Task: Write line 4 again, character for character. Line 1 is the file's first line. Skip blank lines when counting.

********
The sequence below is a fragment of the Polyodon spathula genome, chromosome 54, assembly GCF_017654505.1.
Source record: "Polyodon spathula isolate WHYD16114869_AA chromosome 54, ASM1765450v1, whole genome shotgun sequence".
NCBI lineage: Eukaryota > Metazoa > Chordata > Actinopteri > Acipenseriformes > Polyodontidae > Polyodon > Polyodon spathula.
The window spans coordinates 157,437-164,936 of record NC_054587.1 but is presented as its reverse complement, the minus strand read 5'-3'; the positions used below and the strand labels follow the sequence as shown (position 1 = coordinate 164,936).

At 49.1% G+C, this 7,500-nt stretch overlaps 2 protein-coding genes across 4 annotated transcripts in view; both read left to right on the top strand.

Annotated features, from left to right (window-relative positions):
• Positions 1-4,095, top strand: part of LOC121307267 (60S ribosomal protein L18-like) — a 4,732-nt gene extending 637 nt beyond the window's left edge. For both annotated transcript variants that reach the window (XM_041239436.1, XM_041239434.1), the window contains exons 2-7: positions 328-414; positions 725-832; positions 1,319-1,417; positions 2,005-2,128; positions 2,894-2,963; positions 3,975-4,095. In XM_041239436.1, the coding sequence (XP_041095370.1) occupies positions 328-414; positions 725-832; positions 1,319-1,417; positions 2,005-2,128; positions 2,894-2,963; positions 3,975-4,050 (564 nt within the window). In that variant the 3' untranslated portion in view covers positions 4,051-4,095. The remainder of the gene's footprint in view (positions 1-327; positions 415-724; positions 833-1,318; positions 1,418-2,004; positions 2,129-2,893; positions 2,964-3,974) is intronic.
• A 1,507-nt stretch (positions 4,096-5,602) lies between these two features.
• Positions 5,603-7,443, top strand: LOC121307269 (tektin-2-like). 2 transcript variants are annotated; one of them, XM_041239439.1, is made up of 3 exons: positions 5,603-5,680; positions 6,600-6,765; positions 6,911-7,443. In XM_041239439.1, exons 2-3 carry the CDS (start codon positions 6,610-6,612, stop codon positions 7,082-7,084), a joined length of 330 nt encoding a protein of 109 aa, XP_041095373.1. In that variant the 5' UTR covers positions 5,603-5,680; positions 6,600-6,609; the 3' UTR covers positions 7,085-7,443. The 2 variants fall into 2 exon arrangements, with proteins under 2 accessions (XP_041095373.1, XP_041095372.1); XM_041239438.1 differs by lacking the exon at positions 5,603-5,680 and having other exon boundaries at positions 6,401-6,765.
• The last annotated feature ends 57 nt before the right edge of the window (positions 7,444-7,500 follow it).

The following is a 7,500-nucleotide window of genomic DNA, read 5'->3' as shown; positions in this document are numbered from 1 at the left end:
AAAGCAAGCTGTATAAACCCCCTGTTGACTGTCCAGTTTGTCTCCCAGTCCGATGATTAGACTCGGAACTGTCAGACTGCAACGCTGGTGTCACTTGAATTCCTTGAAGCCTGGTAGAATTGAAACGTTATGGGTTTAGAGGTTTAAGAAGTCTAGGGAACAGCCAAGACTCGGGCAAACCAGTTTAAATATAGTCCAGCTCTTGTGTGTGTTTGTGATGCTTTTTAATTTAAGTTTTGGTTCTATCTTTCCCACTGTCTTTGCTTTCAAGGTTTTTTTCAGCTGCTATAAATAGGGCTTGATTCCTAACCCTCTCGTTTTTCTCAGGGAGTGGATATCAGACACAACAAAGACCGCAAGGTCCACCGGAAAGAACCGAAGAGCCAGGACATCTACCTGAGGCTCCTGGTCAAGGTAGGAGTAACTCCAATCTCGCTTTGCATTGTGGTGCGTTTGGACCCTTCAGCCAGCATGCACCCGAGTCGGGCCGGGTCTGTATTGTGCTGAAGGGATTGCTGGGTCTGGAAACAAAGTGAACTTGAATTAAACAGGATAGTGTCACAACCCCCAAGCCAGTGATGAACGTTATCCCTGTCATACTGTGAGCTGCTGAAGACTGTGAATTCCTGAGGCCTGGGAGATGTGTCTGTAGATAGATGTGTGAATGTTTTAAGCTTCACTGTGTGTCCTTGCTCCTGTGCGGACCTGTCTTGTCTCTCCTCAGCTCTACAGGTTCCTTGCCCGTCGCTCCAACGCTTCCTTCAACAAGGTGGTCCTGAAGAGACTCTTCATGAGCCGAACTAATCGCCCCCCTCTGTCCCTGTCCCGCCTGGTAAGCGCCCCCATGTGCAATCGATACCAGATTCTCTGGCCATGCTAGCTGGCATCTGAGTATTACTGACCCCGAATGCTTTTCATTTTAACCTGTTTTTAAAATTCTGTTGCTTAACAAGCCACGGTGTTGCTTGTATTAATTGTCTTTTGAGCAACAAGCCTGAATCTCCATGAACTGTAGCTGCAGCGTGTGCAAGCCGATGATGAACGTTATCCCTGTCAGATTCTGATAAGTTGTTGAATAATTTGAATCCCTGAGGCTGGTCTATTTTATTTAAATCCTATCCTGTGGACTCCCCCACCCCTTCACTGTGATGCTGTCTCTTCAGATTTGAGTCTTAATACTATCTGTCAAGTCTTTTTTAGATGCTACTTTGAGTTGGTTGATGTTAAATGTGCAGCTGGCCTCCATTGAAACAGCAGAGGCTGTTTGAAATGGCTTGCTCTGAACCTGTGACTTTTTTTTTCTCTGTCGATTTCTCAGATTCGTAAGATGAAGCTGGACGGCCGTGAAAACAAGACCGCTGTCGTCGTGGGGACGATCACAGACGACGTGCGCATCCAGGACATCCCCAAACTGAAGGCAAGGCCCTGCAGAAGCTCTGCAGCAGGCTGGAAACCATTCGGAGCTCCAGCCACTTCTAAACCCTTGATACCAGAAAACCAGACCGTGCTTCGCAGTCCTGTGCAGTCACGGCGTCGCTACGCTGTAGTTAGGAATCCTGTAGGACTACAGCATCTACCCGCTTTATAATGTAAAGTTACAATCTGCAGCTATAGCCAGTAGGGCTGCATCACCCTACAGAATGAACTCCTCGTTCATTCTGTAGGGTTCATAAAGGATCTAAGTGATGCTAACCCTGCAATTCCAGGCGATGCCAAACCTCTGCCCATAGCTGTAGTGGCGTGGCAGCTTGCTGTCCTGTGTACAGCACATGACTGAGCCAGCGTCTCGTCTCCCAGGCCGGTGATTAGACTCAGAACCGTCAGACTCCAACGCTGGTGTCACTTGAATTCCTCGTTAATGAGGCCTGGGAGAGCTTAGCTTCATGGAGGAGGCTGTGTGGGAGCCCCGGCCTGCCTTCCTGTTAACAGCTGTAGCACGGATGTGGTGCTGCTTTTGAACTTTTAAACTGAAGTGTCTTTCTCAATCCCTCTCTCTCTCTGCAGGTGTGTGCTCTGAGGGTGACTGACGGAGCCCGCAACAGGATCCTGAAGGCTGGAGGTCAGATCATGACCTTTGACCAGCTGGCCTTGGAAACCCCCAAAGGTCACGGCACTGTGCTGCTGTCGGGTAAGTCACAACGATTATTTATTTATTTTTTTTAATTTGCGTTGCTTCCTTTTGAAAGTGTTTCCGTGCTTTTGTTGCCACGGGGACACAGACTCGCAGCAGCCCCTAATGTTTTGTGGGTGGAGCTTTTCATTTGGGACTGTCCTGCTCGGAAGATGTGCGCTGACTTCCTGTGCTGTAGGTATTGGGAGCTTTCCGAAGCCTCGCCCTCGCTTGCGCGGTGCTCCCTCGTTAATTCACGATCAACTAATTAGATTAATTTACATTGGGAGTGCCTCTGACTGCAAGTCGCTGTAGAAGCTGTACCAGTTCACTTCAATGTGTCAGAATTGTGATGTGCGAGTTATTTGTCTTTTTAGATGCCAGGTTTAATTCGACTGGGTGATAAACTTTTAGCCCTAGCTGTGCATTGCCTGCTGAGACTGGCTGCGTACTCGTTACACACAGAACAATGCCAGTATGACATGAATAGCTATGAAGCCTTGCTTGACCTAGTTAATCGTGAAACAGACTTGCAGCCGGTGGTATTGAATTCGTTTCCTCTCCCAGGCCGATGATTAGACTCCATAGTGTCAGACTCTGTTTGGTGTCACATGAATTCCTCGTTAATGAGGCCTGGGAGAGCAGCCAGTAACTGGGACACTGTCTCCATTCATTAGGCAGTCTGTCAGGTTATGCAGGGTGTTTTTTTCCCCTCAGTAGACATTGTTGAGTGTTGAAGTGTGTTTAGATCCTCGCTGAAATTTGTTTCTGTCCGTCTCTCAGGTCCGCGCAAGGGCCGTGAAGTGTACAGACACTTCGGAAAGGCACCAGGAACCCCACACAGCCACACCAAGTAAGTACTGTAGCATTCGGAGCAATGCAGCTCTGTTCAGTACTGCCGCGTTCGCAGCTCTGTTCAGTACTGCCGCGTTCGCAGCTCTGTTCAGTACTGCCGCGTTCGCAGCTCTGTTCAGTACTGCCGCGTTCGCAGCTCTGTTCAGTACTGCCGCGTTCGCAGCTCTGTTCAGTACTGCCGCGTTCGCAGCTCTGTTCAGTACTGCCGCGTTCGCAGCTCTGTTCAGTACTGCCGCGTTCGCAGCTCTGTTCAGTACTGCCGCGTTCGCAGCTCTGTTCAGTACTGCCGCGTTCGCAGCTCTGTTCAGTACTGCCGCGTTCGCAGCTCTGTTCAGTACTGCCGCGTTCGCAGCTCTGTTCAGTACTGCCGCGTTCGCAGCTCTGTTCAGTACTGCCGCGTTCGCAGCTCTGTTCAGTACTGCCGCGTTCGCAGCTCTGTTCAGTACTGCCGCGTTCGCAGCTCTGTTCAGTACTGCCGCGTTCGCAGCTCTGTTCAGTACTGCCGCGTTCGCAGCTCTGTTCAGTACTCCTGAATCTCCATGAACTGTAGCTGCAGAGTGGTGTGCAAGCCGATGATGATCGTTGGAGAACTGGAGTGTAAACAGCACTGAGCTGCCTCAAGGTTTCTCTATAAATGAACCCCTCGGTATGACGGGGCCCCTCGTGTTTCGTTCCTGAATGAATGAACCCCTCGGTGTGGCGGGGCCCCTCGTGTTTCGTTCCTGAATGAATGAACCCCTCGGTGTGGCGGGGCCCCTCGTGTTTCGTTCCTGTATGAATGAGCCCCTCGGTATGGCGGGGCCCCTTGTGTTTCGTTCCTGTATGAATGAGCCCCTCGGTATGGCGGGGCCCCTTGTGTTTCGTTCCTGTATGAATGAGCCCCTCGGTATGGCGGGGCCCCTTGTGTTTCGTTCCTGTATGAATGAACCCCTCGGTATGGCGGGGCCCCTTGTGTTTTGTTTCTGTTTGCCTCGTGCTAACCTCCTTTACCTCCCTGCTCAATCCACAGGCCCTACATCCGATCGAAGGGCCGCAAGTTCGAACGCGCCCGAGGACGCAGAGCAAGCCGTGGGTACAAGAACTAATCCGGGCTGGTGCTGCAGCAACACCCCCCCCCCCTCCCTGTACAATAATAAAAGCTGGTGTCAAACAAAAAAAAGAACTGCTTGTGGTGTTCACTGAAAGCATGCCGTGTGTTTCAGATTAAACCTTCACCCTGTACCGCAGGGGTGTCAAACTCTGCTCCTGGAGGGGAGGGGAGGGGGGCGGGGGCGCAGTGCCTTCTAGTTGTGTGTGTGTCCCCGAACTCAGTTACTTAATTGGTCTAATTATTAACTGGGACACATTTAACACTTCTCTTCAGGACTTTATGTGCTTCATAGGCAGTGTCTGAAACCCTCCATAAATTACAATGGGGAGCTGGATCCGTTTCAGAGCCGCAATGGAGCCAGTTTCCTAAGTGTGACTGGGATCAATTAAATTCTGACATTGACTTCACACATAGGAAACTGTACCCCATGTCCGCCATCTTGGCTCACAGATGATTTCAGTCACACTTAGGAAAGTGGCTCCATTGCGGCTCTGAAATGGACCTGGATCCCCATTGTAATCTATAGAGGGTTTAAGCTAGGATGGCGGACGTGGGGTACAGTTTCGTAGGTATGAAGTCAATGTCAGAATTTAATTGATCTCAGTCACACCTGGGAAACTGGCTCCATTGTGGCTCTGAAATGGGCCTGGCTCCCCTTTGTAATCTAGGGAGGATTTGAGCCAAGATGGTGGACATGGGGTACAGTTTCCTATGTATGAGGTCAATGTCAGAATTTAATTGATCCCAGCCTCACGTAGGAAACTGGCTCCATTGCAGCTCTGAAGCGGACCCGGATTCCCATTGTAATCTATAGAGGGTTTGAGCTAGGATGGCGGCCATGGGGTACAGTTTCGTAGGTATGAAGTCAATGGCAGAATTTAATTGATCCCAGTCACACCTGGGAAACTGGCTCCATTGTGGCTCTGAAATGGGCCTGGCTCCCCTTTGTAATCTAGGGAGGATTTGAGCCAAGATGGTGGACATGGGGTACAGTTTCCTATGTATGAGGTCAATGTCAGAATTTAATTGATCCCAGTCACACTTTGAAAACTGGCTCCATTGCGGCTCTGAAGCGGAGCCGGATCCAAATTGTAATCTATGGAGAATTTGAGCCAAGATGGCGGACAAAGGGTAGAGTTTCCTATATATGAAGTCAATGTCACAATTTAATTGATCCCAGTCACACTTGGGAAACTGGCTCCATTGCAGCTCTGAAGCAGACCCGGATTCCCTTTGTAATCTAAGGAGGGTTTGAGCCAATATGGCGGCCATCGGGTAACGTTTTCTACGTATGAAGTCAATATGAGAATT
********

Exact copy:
The window spans coordinates 157,437-164,936 of record NC_054587.1 but is presented as its reverse complement, the minus strand read 5'-3'; the positions used below and the strand labels follow the sequence as shown (position 1 = coordinate 164,936).